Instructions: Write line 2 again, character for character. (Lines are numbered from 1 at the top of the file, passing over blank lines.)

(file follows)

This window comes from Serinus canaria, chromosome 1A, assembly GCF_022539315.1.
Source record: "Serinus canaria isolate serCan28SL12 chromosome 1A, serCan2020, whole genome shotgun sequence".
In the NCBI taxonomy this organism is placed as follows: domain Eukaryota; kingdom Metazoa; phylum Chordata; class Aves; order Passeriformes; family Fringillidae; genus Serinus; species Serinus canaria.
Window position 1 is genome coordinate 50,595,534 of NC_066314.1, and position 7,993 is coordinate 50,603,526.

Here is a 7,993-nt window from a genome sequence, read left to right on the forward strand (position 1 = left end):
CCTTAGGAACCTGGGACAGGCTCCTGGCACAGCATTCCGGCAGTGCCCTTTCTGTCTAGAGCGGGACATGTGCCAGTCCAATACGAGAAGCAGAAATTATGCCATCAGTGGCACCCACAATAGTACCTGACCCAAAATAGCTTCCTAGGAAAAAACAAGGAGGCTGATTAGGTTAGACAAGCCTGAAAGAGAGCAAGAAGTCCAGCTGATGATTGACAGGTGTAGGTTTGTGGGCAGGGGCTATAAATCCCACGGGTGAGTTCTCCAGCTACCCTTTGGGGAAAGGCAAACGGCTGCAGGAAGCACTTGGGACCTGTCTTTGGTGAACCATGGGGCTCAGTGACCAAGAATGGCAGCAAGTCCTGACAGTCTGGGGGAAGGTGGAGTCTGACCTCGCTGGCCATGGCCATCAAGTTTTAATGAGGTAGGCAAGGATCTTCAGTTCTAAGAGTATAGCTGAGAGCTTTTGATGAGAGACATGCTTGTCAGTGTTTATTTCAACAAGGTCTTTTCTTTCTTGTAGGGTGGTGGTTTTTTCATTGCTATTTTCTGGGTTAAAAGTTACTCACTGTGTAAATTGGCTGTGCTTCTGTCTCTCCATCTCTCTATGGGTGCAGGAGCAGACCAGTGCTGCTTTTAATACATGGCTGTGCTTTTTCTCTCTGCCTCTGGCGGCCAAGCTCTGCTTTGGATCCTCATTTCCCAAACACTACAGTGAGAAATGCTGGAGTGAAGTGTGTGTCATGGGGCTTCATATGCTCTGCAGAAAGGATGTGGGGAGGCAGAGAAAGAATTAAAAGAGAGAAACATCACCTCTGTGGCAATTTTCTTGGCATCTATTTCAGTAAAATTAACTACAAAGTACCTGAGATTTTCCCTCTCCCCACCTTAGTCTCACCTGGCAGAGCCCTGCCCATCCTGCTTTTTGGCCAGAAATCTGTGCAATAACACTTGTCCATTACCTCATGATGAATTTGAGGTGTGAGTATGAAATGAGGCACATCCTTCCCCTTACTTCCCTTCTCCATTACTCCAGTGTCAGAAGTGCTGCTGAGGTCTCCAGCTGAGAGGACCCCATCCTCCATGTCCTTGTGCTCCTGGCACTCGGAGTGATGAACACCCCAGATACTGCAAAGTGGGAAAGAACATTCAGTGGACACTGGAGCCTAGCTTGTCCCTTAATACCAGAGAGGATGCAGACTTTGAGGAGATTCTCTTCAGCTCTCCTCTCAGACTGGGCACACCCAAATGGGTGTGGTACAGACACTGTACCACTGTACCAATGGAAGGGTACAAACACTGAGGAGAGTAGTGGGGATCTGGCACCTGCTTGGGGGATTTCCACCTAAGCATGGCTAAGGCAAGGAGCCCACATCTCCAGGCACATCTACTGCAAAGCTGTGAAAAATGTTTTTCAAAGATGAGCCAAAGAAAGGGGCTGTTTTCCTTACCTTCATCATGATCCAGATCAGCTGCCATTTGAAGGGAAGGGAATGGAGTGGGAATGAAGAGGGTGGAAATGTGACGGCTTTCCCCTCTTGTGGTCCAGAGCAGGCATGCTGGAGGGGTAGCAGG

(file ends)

Source record: "Serinus canaria isolate serCan28SL12 chromosome 1A, serCan2020, whole genome shotgun sequence".